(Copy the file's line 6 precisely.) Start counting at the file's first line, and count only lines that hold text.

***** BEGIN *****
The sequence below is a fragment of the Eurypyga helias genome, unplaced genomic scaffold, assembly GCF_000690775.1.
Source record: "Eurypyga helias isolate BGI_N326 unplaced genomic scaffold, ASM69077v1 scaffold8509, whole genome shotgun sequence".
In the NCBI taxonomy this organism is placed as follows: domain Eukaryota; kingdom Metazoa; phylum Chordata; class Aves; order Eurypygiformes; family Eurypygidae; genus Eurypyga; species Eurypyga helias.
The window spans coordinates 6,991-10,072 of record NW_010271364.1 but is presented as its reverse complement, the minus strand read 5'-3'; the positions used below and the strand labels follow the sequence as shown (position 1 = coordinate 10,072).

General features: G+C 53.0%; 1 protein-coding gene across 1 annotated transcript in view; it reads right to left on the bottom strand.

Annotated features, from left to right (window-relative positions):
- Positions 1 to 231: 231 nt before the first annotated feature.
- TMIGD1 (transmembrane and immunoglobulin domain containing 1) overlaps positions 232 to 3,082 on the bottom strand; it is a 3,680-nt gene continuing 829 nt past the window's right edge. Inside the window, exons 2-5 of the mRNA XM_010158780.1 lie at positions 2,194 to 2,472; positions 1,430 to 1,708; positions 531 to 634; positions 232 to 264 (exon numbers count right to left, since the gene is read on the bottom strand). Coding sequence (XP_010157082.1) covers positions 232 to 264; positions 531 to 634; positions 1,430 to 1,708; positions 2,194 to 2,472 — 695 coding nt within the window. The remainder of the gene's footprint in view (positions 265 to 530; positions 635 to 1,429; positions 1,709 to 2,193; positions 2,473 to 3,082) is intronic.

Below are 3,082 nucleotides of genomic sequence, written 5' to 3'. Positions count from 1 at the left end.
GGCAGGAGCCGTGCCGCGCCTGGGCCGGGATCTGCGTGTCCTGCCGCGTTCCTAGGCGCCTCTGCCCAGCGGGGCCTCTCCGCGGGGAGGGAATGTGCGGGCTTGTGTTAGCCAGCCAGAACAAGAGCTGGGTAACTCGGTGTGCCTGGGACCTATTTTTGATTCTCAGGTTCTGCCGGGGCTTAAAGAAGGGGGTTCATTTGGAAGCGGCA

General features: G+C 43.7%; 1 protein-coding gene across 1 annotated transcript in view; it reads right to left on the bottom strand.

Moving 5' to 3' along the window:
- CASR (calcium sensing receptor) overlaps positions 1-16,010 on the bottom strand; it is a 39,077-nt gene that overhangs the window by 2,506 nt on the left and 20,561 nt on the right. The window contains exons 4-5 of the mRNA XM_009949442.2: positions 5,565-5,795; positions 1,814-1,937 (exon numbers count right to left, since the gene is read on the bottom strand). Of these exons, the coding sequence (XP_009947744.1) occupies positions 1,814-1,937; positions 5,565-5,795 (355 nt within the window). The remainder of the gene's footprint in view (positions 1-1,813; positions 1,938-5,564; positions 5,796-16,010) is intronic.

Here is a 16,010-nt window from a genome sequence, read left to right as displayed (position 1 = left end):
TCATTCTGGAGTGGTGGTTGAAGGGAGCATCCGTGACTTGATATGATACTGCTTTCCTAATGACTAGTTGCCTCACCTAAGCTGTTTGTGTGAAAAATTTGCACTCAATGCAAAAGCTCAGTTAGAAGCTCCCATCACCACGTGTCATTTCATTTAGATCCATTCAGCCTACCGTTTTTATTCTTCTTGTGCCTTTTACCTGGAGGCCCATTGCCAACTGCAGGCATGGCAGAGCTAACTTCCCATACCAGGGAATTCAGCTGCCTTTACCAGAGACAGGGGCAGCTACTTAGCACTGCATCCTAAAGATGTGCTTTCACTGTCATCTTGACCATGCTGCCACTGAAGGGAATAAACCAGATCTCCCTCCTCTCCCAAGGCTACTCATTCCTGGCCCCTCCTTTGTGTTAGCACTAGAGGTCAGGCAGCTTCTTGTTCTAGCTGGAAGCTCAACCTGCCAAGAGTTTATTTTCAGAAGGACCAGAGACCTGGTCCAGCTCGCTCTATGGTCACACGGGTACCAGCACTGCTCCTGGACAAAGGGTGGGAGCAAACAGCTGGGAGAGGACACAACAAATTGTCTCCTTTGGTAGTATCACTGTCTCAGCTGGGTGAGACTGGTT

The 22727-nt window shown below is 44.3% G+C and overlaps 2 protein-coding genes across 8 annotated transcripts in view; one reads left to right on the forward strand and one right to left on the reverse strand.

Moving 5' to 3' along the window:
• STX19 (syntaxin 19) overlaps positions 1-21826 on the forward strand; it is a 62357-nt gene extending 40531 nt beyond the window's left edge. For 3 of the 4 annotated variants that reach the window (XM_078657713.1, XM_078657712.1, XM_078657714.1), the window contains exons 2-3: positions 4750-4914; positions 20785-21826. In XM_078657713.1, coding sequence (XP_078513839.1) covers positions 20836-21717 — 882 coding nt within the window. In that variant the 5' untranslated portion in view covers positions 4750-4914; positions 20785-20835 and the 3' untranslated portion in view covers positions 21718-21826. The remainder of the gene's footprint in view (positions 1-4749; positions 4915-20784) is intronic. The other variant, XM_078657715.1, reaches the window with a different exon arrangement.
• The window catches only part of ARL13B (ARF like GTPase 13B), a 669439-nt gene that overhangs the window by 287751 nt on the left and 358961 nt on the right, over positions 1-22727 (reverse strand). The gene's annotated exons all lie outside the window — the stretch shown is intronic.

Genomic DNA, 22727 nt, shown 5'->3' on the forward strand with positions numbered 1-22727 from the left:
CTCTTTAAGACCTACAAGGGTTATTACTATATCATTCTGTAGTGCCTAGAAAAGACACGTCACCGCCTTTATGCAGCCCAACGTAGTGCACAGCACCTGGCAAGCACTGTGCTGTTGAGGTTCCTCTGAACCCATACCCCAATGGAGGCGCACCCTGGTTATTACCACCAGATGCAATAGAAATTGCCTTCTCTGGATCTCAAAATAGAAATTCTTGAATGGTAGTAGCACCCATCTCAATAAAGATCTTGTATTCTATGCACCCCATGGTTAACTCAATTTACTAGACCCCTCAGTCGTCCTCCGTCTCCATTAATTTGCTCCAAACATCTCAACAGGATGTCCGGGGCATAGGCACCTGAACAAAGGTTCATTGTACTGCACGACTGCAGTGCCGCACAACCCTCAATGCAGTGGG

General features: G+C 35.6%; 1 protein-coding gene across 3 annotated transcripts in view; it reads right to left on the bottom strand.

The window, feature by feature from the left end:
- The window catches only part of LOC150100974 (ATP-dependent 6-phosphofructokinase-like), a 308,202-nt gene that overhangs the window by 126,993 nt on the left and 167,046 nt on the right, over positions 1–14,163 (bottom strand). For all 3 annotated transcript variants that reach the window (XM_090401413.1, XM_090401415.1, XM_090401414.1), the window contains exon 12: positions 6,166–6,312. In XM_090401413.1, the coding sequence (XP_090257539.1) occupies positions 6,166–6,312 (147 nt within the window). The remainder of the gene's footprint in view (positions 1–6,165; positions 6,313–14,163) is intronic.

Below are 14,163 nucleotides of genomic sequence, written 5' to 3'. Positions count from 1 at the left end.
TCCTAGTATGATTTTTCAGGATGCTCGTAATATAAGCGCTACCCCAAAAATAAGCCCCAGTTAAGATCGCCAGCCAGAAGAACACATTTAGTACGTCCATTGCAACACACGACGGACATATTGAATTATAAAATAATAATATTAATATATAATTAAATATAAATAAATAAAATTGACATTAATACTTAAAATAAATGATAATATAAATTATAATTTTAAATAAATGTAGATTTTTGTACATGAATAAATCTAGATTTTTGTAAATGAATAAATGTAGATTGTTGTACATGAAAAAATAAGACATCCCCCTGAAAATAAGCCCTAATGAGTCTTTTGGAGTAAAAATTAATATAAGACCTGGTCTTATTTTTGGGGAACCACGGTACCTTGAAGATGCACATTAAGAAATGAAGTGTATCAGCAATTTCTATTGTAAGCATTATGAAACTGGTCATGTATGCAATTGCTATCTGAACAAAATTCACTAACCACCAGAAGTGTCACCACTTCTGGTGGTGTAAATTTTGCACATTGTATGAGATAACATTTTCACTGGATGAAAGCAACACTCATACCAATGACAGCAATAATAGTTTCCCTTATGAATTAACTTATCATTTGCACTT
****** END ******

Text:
Annotated features, from left to right (window-relative positions):